New York bill would force all public colleges to offer free abortions
NEW YORK, December 10, 2019 (LifeSiteNews) – A proposed law in the state of New York will make it compulsory for all public universities to provide abortion pills to students at the taxpayers’ expense.
State assemblyman Harvey Epstein of the East Side of Manhattan introduced the bill to the New York State Assembly on November 25. The bill states:
Each public college student health center shall make available to all students abortion by medication techniques onsite. This service shall be provided by medical professionals on staff at such student health centers or by a third party who has contracted with a university to provide such medical services.
The new proposed law would also create what it calls the “public college student health center abortion by medication fund.” This fund would receive both taxpayer and private contributions.
The abortion pill – “medication abortion” or “chemcial abortion” – is actually two pills, one to deprive a developing pre-born baby of the nutrition he needs and then one to induce contractions. The first pill is mifepristone, the second misoprostol. Chemical abortions are used on babies younger than nine or 10 weeks old.
Michele Sterlace-Accorsi, executive director of Feminists Choosing Life of New York, told WROC News 8 that the proposed law fails to give expectant mothers genuine support.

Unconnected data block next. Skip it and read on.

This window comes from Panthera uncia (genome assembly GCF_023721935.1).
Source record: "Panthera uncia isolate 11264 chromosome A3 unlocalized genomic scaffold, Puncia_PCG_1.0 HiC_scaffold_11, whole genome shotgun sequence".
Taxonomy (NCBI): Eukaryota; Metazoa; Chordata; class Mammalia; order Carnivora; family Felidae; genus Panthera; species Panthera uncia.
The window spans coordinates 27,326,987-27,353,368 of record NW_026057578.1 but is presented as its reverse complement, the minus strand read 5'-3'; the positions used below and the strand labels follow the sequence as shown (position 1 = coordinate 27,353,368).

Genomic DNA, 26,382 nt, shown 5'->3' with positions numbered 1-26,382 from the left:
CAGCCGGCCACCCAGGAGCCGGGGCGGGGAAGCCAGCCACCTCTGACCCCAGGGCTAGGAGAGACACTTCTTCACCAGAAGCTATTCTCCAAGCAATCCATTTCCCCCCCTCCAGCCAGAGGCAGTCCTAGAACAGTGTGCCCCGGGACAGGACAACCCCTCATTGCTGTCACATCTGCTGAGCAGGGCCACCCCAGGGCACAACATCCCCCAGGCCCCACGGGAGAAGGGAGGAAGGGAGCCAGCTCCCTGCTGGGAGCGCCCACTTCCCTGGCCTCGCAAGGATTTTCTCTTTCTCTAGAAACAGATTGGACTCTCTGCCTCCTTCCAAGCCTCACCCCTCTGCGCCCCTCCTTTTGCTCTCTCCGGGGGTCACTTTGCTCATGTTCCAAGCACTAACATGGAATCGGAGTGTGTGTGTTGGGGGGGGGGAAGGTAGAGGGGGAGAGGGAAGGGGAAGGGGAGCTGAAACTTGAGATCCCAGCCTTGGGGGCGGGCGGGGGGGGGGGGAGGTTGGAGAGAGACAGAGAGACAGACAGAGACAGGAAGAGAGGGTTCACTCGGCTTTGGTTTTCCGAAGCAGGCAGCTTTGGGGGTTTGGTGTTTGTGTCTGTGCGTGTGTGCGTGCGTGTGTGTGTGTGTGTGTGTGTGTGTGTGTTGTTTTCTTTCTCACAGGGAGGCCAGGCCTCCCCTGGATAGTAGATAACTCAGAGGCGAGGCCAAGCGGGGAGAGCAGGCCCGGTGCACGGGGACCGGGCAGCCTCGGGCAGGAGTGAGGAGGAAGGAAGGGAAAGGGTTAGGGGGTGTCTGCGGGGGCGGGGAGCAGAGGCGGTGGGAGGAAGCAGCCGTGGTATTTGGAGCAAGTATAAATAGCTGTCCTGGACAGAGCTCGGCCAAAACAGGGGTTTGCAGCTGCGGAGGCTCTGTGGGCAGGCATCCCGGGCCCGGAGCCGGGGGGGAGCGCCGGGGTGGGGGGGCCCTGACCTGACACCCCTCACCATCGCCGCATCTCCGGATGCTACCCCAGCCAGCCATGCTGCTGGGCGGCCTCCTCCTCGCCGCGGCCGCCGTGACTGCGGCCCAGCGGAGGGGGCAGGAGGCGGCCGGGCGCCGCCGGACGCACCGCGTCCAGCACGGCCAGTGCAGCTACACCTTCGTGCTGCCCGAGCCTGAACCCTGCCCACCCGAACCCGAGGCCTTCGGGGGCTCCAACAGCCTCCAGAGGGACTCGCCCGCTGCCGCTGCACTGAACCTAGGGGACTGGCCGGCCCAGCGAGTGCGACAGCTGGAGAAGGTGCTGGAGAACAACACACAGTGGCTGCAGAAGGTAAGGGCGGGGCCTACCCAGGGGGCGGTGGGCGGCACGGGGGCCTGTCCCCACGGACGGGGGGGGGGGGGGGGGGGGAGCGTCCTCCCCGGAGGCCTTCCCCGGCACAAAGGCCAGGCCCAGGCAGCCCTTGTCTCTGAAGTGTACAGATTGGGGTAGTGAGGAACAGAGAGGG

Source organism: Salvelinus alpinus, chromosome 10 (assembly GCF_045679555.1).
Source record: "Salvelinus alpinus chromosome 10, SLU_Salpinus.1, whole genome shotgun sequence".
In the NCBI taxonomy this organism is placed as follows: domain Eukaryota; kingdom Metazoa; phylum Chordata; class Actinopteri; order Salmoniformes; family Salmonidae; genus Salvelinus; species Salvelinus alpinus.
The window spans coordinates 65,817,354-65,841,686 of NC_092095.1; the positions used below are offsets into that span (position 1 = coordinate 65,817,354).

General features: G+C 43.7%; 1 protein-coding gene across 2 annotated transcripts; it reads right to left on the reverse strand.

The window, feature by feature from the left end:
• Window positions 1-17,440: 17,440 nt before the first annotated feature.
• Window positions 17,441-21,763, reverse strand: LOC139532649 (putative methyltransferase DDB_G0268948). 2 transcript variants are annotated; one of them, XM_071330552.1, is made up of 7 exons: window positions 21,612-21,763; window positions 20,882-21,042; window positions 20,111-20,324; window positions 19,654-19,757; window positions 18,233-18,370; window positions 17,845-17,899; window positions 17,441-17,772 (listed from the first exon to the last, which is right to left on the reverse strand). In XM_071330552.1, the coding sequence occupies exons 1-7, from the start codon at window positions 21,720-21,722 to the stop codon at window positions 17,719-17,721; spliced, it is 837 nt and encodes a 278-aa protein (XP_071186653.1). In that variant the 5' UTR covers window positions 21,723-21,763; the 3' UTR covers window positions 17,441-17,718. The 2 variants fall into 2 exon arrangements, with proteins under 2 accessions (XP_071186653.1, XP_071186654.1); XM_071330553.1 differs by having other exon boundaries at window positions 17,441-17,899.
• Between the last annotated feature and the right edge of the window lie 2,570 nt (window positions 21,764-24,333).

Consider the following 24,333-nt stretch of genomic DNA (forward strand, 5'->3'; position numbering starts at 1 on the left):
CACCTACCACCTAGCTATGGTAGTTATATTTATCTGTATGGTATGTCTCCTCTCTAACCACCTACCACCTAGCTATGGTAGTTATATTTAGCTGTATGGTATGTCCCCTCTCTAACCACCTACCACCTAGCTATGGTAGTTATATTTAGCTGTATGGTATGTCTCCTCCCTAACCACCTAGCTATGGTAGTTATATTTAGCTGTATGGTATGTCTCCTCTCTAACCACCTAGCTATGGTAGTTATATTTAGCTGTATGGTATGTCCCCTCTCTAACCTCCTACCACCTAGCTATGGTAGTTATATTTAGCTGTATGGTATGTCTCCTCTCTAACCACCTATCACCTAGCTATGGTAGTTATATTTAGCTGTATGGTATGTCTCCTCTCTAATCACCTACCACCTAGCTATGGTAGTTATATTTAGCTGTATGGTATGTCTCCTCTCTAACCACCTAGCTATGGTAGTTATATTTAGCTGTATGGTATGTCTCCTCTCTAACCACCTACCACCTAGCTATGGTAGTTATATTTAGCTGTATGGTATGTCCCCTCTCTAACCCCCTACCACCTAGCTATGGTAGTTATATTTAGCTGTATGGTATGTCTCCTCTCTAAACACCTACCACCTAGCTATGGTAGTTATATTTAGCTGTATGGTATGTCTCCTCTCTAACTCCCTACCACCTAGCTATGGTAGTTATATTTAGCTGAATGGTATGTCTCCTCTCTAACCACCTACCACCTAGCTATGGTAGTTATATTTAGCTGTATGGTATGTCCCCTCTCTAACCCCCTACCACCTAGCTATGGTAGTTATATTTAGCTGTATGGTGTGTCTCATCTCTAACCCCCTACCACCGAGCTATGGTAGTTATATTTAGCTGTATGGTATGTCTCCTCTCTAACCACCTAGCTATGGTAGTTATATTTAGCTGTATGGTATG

“What it doesn’t help finance are campus child care centers, any kind of desperately needed prenatal care,” she said. “These are the impediments that interfere with women’s ability to carry unplanned pregnancies to term, to choose life for their children and also have a career.”
Earlier this year, California passed similar legislation ordering universities to dispense abortion pills. As California was considering that legislation, Students for Life of America President Kristan Hawkins warned about the dangers of “toilet bowl abortions” – “young women hemorrhaging, bleeding out in their dorm rooms or on their communal bathroom toilet.”
Similarly to the pro-abortion legislators in California, Epstein has cited the potential of students missing classes to abort their babies as a reason for why the legislation should be supported. He said: “Students who want to end an unintended pregnancy have to travel to off-campus providers, potentially missing classes and disrupting their studies.”
According to a 2018 report by the Food and Drug Association (FDA), 22 women in the U.S. have died as a result of having taken abortion pills.
Medication abortions can be reversed using the abortion pill reversal protocol. The abortion lobby, including the American Medical Association, is suing North Dakota over its new law mandating that women be informed of this possiblity before beginning their abortions. Kansas Gov. Laura Kelly, a Democrat, vetoed similar legislation in April 2019.
The college abortion pill mandate has now been referred to the Assembly’s Higher Education Committee, but is likely to pass given the current approach to abortion by New York’s legislators. In January, New York passed legislation which effectively allows for abortion at any time and for any reason. New York lawmakers cheered when the legislation passed. Their reaction was then strongly criticized by President Donald Trump in his State of the Union address in February.
“There could be no greater contrast to the beautiful image of a mother holding her infant child than the chilling displays our nation saw in recent days,” Trump said. “Lawmakers in New York cheered with delight upon the passage of legislation that would allow a baby to be ripped from the mother's womb moments before birth.”